5 House chairmen seek files removed from Commerce Ex-official took them to another U.S. agency

Huang is not involved

November 23, 1996|By Mark Matthews | Mark Matthews,SUN NATIONAL STAFF

WASHINGTON -- A dispute over whether political connections influenced the Clinton administration's trade policy escalated yesterday, with senior Republicans demanding that the White House release a raft of sensitive documents removed from the Commerce Department by an outgoing official.

The White House has refused to let Congress see some of the documents and has warned it might assert executive privilege to protect them. This is a rarely used device that allows presidents to keep certain communications secret.

Not related to Huang

From what is now known, the documents have little connection to the questions swirling around the Democratic fund-raising activities of John Huang. But congressional investigators say they want access to the documents to find out whether actual links exist to the Huang controversy.

The Republican chairmen of five House committees, in a letter yesterday, said: "The possible secreting of documents by the Commerce Department is relevant to a number of investigations." They challenged the administration to take the step of asserting executive privilege formally and to justify it for each document.

Jack Quinn, the White House counsel, did not return a call seeking comment yesterday. But Alan Kreszko, a lawyer for the National Security Council, where many of the documents originated, said in a memo Nov. 13 that the documents had to be kept under wraps because some of them included confidential foreign policy and national security communications.

Preserving such confidentiality, he wrote, is essential to preserve "candid and thorough debate" within the administration.

In an interview Thursday, Kreszko took a more conciliatory tone, saying the administration would negotiate with Congress if the committees approached the White House directly.

Taken to 2nd agency

The discovery of the papers, now at the Small Business Administration, has broadened a congressional investigation triggered last month by the disclosure of campaign donations to Democrats by foreign business interests.

Now the House Small Business Committee, prompted by a publicly released index of the material in the Commerce Department files, is delving into how the administration developed new policies on exporting encryption technology, which protects computer communications.

These policies hold national security importance. They also affect sales opportunities for American companies that could reach into the billions of dollars.

Craig Orfield, a spokesman for the Small Business Committee, indicated that the panel's staff was interested in determining whether politics influenced how the administration made encryption policy. "We will not rule that angle out," he said.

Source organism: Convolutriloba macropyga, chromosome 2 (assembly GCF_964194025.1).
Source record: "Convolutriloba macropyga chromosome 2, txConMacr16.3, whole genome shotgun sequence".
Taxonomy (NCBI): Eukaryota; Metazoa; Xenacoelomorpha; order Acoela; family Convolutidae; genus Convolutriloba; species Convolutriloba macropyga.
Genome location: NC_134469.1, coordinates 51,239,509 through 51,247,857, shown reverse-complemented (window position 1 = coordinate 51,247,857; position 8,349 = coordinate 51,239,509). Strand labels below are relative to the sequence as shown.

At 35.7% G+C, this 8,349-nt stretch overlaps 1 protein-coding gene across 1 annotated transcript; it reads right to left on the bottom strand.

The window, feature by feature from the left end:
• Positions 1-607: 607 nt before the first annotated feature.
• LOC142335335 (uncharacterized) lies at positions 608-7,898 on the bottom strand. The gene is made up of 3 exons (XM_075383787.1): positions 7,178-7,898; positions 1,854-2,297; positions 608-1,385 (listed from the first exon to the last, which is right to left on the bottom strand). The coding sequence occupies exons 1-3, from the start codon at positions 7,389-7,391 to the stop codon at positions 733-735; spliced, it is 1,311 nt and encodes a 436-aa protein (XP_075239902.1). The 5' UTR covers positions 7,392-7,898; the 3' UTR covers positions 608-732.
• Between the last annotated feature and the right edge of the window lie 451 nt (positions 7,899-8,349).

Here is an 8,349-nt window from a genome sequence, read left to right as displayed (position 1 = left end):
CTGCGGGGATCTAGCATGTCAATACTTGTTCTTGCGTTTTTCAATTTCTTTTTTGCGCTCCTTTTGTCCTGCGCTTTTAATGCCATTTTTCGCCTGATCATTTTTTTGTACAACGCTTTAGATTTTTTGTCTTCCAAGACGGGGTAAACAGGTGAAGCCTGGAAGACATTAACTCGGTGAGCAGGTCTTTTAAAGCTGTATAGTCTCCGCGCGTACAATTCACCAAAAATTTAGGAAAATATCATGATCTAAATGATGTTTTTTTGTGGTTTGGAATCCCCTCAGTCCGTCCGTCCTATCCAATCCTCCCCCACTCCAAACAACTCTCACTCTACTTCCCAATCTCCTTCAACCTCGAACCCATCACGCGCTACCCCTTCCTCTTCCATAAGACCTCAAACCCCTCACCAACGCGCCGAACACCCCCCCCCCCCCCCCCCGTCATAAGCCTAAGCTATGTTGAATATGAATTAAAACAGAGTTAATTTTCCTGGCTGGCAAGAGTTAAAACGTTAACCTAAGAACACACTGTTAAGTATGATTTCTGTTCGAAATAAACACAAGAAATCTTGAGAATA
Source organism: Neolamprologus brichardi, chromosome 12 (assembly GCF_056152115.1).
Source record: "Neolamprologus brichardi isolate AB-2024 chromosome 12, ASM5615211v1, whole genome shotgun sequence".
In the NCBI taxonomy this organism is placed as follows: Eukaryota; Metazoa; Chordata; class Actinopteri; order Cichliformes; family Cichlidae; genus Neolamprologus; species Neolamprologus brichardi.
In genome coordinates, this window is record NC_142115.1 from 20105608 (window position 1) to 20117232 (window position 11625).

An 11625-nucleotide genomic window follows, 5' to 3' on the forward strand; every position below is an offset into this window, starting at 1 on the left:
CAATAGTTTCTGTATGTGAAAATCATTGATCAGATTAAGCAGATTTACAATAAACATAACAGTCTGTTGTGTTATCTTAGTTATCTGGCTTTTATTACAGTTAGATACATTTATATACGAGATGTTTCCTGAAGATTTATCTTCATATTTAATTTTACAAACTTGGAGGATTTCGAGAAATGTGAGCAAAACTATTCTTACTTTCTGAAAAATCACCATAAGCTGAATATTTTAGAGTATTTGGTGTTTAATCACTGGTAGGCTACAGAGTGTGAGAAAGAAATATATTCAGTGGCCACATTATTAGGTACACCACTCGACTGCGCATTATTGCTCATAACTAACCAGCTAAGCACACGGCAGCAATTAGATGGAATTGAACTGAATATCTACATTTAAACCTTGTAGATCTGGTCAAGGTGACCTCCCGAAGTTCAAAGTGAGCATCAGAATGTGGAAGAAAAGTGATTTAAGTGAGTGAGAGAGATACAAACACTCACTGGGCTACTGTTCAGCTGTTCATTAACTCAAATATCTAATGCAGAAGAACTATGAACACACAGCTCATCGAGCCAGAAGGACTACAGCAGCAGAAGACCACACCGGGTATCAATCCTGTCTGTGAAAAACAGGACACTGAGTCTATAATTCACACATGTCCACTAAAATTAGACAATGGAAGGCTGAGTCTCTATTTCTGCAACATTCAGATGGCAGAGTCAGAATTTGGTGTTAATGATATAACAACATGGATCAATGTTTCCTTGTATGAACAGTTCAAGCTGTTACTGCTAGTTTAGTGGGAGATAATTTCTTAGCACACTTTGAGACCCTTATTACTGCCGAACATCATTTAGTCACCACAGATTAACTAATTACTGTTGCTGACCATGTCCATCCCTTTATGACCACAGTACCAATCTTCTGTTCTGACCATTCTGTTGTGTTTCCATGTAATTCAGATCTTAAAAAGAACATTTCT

The dispute over the documents marks a new twist in the furor surrounding Huang, the former fund-raiser who raised millions of dollars for Democrats after leaving the Commerce Department this year.

His role has raised questions of whether his former employers, the Riady family of Indonesia and their business empire, the Lippo Group, had any effect on administration policy.

President Clinton has acknowledged having discussed policy matters at the White House with James T. Riady, son of the Lippo founder but has stoutly denied that the family influenced any administration policy.

In a related development yesterday, the Democratic National Committee announced that it was returning one of its biggest donations -- $450,000 from the Indonesian couple Arief and Soraya Wiriadinata. Her late father was a partner in the Lippo group.

Conservative lawsuit

The removal of the documents from Commerce Department came to public attention in a lawsuit by Judicial Watch, a conservative nonprofit group that is investigating whether the agency under the late Secretary Ronald H. Brown rewarded companies that donated generously to the Democratic Party.

In the course of their demand for documents from the department, Judicial Watch discovered that Ira Sockowitz, a political appointee, had taken a stack of files when he moved to the Small Business Administration this summer. These included some documents classified as secret.

Sockowitz resigned from the SBA last week. In an interview yesterday, he said he took the papers because he expected to be working on some of the same issues at SBA, where he served as assistant to his previous boss at Commerce. He insisted that he did not knowingly violate any law or regulation covering how to maintain classified material.

While at the Commerce Department , Sockowitz acquired a security clearance. He declined to say what information he had access to, but experts say the clearance entitles an official to see sensitive secrets, including intelligence gathered by the National Security Agency based at Fort Meade.

Pub Date: 11/23/96

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